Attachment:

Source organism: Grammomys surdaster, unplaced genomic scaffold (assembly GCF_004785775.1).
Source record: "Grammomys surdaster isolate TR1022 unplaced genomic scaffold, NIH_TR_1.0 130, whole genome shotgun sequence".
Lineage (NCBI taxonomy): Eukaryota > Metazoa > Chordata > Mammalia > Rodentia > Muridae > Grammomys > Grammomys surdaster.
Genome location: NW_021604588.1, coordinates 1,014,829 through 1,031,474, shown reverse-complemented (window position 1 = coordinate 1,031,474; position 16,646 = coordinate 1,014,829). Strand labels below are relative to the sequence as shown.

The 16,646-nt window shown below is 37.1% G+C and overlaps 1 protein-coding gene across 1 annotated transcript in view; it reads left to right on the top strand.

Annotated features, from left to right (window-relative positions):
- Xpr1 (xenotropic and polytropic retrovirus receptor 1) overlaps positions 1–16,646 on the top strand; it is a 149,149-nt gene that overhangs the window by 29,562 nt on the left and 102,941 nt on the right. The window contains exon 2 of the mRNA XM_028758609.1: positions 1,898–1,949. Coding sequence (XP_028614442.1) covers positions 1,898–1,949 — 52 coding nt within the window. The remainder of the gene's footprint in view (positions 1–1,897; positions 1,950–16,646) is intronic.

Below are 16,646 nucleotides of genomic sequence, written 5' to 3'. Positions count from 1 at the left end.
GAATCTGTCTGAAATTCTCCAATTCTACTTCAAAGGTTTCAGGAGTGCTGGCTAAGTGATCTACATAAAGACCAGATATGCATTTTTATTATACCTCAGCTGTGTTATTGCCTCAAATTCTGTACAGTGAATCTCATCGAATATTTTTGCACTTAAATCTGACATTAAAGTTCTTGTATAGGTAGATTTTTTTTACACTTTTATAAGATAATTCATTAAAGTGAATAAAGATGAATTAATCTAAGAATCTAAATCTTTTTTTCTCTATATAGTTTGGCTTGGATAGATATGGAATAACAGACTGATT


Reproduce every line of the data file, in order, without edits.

Source organism: Grammomys surdaster, unplaced genomic scaffold (assembly GCF_004785775.1).
Source record: "Grammomys surdaster isolate TR1022 unplaced genomic scaffold, NIH_TR_1.0 130, whole genome shotgun sequence".
Lineage (NCBI taxonomy): Eukaryota > Metazoa > Chordata > Mammalia > Rodentia > Muridae > Grammomys > Grammomys surdaster.
Genome location: NW_021604588.1, coordinates 1,014,829 through 1,031,474, shown reverse-complemented (window position 1 = coordinate 1,031,474; position 16,646 = coordinate 1,014,829). Strand labels below are relative to the sequence as shown.

The 16,646-nt window shown below is 37.1% G+C and overlaps 1 protein-coding gene across 1 annotated transcript in view; it reads left to right on the top strand.

Annotated features, from left to right (window-relative positions):
- Xpr1 (xenotropic and polytropic retrovirus receptor 1) overlaps positions 1–16,646 on the top strand; it is a 149,149-nt gene that overhangs the window by 29,562 nt on the left and 102,941 nt on the right. The window contains exon 2 of the mRNA XM_028758609.1: positions 1,898–1,949. Coding sequence (XP_028614442.1) covers positions 1,898–1,949 — 52 coding nt within the window. The remainder of the gene's footprint in view (positions 1–1,897; positions 1,950–16,646) is intronic.

Below are 16,646 nucleotides of genomic sequence, written 5' to 3'. Positions count from 1 at the left end.
GAATCTGTCTGAAATTCTCCAATTCTACTTCAAAGGTTTCAGGAGTGCTGGCTAAGTGATCTACATAAAGACCAGATATGCATTTTTATTATACCTCAGCTGTGTTATTGCCTCAAATTCTGTACAGTGAATCTCATCGAATATTTTTGCACTTAAATCTGACATTAAAGTTCTTGTATAGGTAGATTTTTTTTACACTTTTATAAGATAATTCATTAAAGTGAATAAAGATGAATTAATCTAAGAATCTAAATCTTTTTTTCTCTATATAGTTTGGCTTGGATAGATATGGAATAACAGACTGATT